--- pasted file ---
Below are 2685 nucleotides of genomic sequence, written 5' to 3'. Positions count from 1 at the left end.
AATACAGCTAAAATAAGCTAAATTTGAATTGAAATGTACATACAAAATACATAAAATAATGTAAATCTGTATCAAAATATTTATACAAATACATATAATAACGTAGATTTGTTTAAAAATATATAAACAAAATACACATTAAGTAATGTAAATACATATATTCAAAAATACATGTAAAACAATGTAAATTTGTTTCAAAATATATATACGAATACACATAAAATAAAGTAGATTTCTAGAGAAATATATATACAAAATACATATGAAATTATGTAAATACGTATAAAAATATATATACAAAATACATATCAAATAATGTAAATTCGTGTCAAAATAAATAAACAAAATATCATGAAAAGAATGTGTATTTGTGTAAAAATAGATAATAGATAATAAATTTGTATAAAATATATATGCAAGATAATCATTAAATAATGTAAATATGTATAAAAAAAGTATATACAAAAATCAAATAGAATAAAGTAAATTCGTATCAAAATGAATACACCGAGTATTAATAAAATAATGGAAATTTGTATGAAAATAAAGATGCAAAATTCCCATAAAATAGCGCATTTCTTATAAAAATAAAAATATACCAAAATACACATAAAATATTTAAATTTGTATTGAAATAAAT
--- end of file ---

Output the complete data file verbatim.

Below are 2685 nucleotides of genomic sequence, written 5' to 3'. Positions count from 1 at the left end.
AATACAGCTAAAATAAGCTAAATTTGAATTGAAATGTACATACAAAATACATAAAATAATGTAAATCTGTATCAAAATATTTATACAAATACATATAATAACGTAGATTTGTTTAAAAATATATAAACAAAATACACATTAAGTAATGTAAATACATATATTCAAAAATACATGTAAAACAATGTAAATTTGTTTCAAAATATATATACGAATACACATAAAATAAAGTAGATTTCTAGAGAAATATATATACAAAATACATATGAAATTATGTAAATACGTATAAAAATATATATACAAAATACATATCAAATAATGTAAATTCGTGTCAAAATAAATAAACAAAATATCATGAAAAGAATGTGTATTTGTGTAAAAATAGATAATAGATAATAAATTTGTATAAAATATATATGCAAGATAATCATTAAATAATGTAAATATGTATAAAAAAAGTATATACAAAAATCAAATAGAATAAAGTAAATTCGTATCAAAATGAATACACCGAGTATTAATAAAATAATGGAAATTTGTATGAAAATAAAGATGCAAAATTCCCATAAAATAGCGCATTTCTTATAAAAATAAAAATATACCAAAATACACATAAAATATTTAAATTTGTATTGAAATAAAT